This kind of strange new vantage point is the kind of thing that reminds us of how deeply Star Wars still has its hooks in us.
Grade: B-
Thank goodness Lucas didn't try to put this one on film!
I highly recommend reading this comic, even for non-Star Wars fans. Even though it’s a bit shaky in its debut, The Star Wars establishes itself as a solid science fiction story of good versus evil, and I can’t wait to see what remains to be told.
6.8 out of 10
While the faithfulness of the adaptation is admirably, there’s not a lot here for anyone not already enamoured by the universe Lucas created in 1977. It’s a book clearly aimed at those who are already so invested in Star Wars that they’d pick up a comic adaptation of a rough draft script and for that it does it’s job admirably. There’s just not a lot here for anyone else, unfortunately, despite Mayhew’s gorgeous artwork.
4 out of 5 stars
J. W. Rinzler takes on a rather complicated task as he uses the original interpretation of this universe to build a narrative around the now dwindling Jedi-Bandu. In short: he succeeds in building some magnanimous events but there are some stumbles along the way. I found several portions of the text to be well thought out but quite a few elements felt forced. Despite that the characterizations within are strong and compelling, so much so that we all should be willing to forgive any hiccups here and there.
9 out of 10
The Star Wars presents a very different look at the very classic characters created by George Lucas. The original script may have disappeared for four decades, but it provides interesting insight on the origins and the design process of the beloved story. The story is an intriguing read, darker than expected, and fascinating in its own right.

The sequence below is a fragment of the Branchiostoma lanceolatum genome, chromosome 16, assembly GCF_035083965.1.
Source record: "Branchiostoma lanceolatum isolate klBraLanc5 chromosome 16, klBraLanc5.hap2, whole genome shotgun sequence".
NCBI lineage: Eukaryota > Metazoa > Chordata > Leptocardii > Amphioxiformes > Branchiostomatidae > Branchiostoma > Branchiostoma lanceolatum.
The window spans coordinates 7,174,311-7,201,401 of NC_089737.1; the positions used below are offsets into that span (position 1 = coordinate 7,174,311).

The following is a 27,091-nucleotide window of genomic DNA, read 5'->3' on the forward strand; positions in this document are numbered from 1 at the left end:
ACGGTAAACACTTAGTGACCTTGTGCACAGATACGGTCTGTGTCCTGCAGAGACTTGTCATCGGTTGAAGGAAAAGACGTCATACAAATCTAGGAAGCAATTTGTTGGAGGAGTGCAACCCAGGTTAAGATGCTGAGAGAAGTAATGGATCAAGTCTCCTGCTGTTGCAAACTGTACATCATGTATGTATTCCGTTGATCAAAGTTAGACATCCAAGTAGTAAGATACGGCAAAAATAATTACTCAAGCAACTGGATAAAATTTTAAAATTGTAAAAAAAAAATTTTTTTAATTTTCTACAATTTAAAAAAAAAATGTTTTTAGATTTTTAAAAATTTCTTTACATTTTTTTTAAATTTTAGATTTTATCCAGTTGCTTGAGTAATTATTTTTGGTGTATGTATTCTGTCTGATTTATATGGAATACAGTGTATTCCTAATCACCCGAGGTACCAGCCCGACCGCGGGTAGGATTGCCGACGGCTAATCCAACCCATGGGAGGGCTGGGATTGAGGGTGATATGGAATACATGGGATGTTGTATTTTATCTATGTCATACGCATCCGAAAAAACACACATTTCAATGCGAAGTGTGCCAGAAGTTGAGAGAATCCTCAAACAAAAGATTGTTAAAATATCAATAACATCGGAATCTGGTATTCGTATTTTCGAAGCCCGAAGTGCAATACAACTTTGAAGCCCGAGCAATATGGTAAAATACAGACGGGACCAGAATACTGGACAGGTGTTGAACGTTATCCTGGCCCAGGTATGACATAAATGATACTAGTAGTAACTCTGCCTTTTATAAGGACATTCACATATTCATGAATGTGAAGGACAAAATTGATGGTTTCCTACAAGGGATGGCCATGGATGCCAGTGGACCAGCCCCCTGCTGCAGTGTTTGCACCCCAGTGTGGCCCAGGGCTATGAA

This comic is not for casual Star Wars fans, they probably will not get the appeal of what the creators are trying to accomplish but for long time fans this is a real treat. Not only is the story interesting but it also gives you a better understanding of the original vision and why Lucas choose to do what he did with the prequels. For me this is a must have comic and I cannot wait for the next issue to arrive to see more of this alternative universe but until then remember, “May the force of others be with you all.”
Wait and See. Hardcore Star Wars fans will find a lot to love here, but those less fanatical may be left behind. Getting to see the origin of so many beloved characters is something of a treat, but stilted dialog and slow plot might be too much for the casual reader. There is genuine emotion and drama here, but the book is missing an overall sense of fun that would have served it well.
4 out of 5
Finally, Rinzler’s use of Luke Skywalker is fantastic. We have no idea who this character truly is yet, but it seems he has taken the mentor role. The script takes enough twists and turns through familiar territory without ever bordering on fan service. What results is incredibly original, weird, and a little overwhelming. In any event, it works more than it doesn’t and is bound to get even more compelling with every issue. While a little dense, its nothing a second reading can’t solve. I can’t wait to see where things go from here.
8 out of 10
Only so much can be gleaned from this first issue, which does take its time to get moving, but it leaves us with an exciting prospect of discovery without interfering with decades of extended universe canon.
Unfortunately, as a comic book, the story is mediocre at best. The overall feel of the book might churn your stomach as you watch the tight-ass characters of The Star Wars talk like they’re in one big galactic polo match. There isn’t a sense of struggle as much as there is a need to discuss politics at the Emperor’s house. More than ever before, Star Wars is treated like a social commentary in the opening pages.
8 out of 10
Even with all the omnipresent hype, the debut issue of The Star Wars has set up a strong narrative and cast of characters that’s nowhere near as contrived as the premise might have seemed upon announcement.